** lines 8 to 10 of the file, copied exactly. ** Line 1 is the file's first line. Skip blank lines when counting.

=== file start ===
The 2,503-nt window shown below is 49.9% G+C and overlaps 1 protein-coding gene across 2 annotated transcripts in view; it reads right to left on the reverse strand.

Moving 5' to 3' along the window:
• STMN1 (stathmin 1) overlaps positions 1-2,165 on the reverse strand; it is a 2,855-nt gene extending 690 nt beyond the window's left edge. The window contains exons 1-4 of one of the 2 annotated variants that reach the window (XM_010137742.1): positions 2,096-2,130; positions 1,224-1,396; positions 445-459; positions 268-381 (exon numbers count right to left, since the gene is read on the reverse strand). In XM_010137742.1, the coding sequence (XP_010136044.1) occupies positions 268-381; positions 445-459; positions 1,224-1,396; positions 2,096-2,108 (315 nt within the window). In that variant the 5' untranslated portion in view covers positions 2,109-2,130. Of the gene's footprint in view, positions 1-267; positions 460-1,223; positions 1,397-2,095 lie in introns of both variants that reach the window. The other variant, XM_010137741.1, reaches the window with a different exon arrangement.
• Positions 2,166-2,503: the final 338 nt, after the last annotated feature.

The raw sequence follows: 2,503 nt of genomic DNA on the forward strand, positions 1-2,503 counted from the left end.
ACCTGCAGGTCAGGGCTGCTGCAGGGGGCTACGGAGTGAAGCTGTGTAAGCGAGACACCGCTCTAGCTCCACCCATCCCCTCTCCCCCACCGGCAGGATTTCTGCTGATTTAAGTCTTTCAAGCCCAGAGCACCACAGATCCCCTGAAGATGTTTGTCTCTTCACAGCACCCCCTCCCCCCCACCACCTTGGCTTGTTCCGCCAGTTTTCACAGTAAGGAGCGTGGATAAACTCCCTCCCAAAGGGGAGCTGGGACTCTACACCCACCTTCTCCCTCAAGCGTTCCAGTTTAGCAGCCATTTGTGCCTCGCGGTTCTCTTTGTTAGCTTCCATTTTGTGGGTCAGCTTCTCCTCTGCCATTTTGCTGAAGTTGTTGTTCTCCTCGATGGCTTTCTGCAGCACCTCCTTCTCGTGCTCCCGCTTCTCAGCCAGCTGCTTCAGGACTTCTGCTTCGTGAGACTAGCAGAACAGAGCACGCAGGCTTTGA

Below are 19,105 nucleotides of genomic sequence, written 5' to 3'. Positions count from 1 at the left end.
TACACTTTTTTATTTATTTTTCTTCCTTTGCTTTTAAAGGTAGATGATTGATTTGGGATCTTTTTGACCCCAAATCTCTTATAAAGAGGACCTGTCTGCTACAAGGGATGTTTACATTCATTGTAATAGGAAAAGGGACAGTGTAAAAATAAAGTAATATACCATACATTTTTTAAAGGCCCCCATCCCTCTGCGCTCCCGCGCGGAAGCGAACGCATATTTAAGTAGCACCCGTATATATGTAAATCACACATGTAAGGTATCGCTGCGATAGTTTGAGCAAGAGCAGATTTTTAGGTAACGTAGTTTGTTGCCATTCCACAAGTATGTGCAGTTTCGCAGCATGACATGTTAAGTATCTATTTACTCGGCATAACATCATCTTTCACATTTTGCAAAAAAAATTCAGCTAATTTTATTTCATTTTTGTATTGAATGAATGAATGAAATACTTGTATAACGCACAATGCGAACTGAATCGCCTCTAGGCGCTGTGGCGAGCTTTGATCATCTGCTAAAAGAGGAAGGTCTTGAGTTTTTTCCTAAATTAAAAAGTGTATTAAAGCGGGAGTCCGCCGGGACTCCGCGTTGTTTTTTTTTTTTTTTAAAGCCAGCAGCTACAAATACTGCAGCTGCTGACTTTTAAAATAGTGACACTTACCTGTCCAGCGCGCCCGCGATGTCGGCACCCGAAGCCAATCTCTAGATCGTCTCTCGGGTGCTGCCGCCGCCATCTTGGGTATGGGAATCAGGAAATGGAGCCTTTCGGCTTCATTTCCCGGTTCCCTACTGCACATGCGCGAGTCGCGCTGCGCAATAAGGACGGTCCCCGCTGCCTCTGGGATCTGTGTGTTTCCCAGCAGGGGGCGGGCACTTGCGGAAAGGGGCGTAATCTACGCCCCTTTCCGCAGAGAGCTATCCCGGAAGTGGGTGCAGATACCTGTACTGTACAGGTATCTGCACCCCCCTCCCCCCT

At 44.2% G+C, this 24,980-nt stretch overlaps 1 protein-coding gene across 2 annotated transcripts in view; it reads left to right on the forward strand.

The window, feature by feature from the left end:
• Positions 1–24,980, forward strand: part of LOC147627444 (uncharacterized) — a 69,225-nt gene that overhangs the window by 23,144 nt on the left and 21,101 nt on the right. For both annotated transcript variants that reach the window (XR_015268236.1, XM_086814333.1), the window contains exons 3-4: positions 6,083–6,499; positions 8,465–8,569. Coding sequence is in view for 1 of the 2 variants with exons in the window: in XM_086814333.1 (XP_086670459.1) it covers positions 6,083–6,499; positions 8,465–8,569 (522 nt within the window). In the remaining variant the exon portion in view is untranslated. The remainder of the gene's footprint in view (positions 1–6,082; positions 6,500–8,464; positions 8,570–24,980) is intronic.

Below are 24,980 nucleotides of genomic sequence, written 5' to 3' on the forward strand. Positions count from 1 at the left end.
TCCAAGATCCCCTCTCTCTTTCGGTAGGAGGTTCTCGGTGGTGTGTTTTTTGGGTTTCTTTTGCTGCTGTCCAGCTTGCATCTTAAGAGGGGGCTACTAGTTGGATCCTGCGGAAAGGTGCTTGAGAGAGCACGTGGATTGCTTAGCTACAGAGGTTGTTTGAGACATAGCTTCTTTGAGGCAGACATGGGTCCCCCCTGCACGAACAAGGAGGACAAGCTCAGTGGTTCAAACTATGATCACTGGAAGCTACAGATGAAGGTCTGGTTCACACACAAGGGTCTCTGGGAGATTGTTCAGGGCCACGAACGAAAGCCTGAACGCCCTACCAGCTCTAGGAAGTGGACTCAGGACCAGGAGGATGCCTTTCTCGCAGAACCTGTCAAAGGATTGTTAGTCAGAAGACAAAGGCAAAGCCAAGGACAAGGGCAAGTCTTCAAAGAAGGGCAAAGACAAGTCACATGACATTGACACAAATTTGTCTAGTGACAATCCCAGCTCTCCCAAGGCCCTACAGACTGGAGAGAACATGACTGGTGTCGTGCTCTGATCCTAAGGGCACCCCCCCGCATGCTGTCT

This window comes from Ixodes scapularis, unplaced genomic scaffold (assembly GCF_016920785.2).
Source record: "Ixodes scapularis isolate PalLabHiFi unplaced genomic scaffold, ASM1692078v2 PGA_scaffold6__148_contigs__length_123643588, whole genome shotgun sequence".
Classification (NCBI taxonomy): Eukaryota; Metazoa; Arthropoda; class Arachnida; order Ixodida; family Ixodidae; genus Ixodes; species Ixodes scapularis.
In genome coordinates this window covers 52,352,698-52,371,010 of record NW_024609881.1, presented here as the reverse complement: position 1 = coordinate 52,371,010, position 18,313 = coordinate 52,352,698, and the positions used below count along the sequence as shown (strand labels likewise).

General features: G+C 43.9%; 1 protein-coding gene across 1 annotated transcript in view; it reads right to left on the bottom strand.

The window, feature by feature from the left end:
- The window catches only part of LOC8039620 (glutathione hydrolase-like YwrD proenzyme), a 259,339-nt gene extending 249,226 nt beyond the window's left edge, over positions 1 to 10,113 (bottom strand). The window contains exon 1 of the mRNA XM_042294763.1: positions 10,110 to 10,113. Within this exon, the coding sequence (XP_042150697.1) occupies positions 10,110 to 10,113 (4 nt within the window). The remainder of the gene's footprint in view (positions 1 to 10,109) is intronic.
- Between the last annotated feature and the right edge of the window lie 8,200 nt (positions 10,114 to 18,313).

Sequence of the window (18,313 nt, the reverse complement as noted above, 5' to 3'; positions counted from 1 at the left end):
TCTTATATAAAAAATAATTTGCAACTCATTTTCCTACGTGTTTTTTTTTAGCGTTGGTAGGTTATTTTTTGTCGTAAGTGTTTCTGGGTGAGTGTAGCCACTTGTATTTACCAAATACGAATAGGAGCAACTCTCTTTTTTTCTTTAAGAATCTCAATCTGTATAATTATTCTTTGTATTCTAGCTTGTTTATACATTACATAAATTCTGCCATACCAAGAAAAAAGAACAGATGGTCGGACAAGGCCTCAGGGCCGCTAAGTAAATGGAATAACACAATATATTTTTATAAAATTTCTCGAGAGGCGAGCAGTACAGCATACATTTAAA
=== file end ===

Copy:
TACACTTTTTTATTTATTTTTCTTCCTTTGCTTTTAAAGGTAGATGATTGATTTGGGATCTTTTTGACCCCAAATCTCTTATAAAGAGGACCTGTCTGCTACAAGGGATGTTTACATTCATTGTAATAGGAAAAGGGACAGTGTAAAAATAAAGTAATATACCATACATTTTTTAAAGGCCCCCATCCCTCTGCGCTCCCGCGCGGAAGCGAACGCATATTTAAGTAGCACCCGTATATATGTAAATCACACATGTAAGGTATCGCTGCGATAGTTTGAGCAAGAGCAGATTTTTAGGTAACGTAGTTTGTTGCCATTCCACAAGTATGTGCAGTTTCGCAGCATGACATGTTAAGTATCTATTTACTCGGCATAACATCATCTTTCACATTTTGCAAAAAAAATTCAGCTAATTTTATTTCATTTTTGTATTGAATGAATGAATGAAATACTTGTATAACGCACAATGCGAACTGAATCGCCTCTAGGCGCTGTGGCGAGCTTTGATCATCTGCTAAAAGAGGAAGGTCTTGAGTTTTTTCCTAAATTAAAAAGTGTATTAAAGCGGGAGTCCGCCGGGACTCCGCGTTGTTTTTTTTTTTTTTTAAAGCCAGCAGCTACAAATACTGCAGCTGCTGACTTTTAAAATAGTGACACTTACCTGTCCAGCGCGCCCGCGATGTCGGCACCCGAAGCCAATCTCTAGATCGTCTCTCGGGTGCTGCCGCCGCCATCTTGGGTATGGGAATCAGGAAATGGAGCCTTTCGGCTTCATTTCCCGGTTCCCTACTGCACATGCGCGAGTCGCGCTGCGCAATAAGGACGGTCCCCGCTGCCTCTGGGATCTGTGTGTTTCCCAGCAGGGGGCGGGCACTTGCGGAAAGGGGCGTAATCTACGCCCCTTTCCGCAGAGAGCTATCCCGGAAGTGGGTGCAGATACCTGTACTGTACAGGTATCTGCACCCCCCTCCCCCCT

At 44.2% G+C, this 24,980-nt stretch overlaps 1 protein-coding gene across 2 annotated transcripts in view; it reads left to right on the forward strand.

The window, feature by feature from the left end: